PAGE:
Let’s NOT talk about Michelle’s dress

First all-woman delegation

In the wake of Election Day, women emerge victorious! History was made in the U. S. Senate when women secured more seats than ever before. In New Hampshire, they added two female Representatives and a Governor to their two women Senators for the first all-woman delegation. Let’s hear it for strong, smart women leaders! What an incredibly inspiring thing—especially for our young women and men—to experience. Progress!

*(insert record scratch)*

And then I see the “news” about Michelle Obama. Apparently, she committed a fashion faux pas on election night and wore a repeat dress. Even Sasha and Malia were not immune from fashion commentary. The point is—I saw nothing in the news about the First Lady’s prospective work for the next four years. Nothing about how she might continue her ground breaking work on the health of our youth, or how she could expand her work on food justice for the poor (OK, maybe that’s just my wishful thinking…) Anyway, there was nothing of substance discussed. But women have secured more seats in the Senate than ever before, you say. This is progress. What’s the harm in a little fashion commentary?

By focusing on what important, smart, powerful women are wearing and how they look, we are sending the message to young girls: this is what you should spend your time, energy, and money on. Don’t listen, girls and boys!

It’s time to move forward, and what better inspiration than last week’s election results. We have work to do and ground to gain, but we are headed in the right direction. Women’s voices will be better represented and that creates both policies and a culture where women are more respected, have more good choices available, and are ultimately safer.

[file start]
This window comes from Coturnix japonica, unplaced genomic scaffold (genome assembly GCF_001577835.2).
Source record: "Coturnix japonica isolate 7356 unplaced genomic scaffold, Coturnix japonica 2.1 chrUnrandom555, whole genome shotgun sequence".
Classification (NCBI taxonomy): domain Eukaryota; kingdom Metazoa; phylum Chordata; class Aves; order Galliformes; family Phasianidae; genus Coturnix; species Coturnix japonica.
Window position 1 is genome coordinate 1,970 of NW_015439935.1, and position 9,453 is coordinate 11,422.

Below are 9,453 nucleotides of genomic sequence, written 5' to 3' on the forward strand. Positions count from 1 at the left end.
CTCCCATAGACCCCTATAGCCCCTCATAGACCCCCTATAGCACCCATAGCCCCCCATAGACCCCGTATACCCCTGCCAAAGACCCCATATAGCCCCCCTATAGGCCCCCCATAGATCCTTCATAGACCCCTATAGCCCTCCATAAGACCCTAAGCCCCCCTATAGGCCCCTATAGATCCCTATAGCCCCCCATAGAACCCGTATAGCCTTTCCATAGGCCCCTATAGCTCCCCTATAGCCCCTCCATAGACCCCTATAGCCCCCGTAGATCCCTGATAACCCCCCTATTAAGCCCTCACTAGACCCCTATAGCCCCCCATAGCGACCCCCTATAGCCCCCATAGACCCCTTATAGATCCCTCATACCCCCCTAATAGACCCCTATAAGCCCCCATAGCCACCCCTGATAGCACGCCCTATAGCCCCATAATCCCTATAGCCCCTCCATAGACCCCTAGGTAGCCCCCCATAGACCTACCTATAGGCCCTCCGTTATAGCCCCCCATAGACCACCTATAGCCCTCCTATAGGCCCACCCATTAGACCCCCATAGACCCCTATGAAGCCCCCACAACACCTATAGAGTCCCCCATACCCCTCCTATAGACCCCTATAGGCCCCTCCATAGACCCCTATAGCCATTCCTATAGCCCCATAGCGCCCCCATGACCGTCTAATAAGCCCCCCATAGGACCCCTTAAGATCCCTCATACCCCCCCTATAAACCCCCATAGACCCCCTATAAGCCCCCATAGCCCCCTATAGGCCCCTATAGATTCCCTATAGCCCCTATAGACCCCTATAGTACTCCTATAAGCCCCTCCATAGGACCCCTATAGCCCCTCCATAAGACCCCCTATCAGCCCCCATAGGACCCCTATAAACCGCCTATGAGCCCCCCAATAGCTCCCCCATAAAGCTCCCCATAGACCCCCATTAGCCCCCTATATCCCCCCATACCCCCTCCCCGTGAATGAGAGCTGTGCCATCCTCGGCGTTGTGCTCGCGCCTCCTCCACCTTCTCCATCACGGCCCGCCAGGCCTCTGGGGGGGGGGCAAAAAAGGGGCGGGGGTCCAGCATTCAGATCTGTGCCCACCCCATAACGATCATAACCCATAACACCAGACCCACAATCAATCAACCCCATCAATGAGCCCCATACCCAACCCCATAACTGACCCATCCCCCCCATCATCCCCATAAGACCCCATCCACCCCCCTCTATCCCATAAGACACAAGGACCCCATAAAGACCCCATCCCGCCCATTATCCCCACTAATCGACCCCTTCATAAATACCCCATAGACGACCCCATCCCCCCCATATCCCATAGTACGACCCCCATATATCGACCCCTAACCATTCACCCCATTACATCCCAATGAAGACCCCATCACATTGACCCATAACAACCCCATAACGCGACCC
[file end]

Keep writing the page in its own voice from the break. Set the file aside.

Not our VAWA

This morning we issued this press release by Grace Huang, our public policy coordinator. 

The Washington State Coalition Against Domestic Violence (WSCADV) is deeply disappointed by the outcome of the House of Representatives’ vote to pass H.R. 4970, a bill to reauthorize a new version of the Violence Against Women Act (VAWA). This legislation weakens or deletes entirely some of the vital improvements in the “real VAWA” S. 1925, passed by the Senate last month by a resounding bipartisan vote of 68-31, including both Washington senators.

The House bill excludes Native women and LGBT people from protections from abuse, and includes devastating provisions that will endanger vulnerable immigrant victims. This bill would weaken crucial protections for battered immigrants that have been a part of  VAWA for nearly 20 years, by allowing immigration officers to consider uncorroborated statements from abusive spouses in immigration cases, putting victims at serious risk. H.R. 4970 would also limit the protections that allow immigrant victims who cooperate with law enforcement to eventually qualify for a green card, undermining law enforcement’s efforts and threatening public safety.

Domestic violence, sexual assault, and stalking impact us all. The Violence Against Women Act should have remained a bipartisan bill that makes communities safer. We hope to continue to work with our delegation towards a strong, bipartisan final bill that builds on VAWA’s long history of successes and strengthens protections for all victims of violence.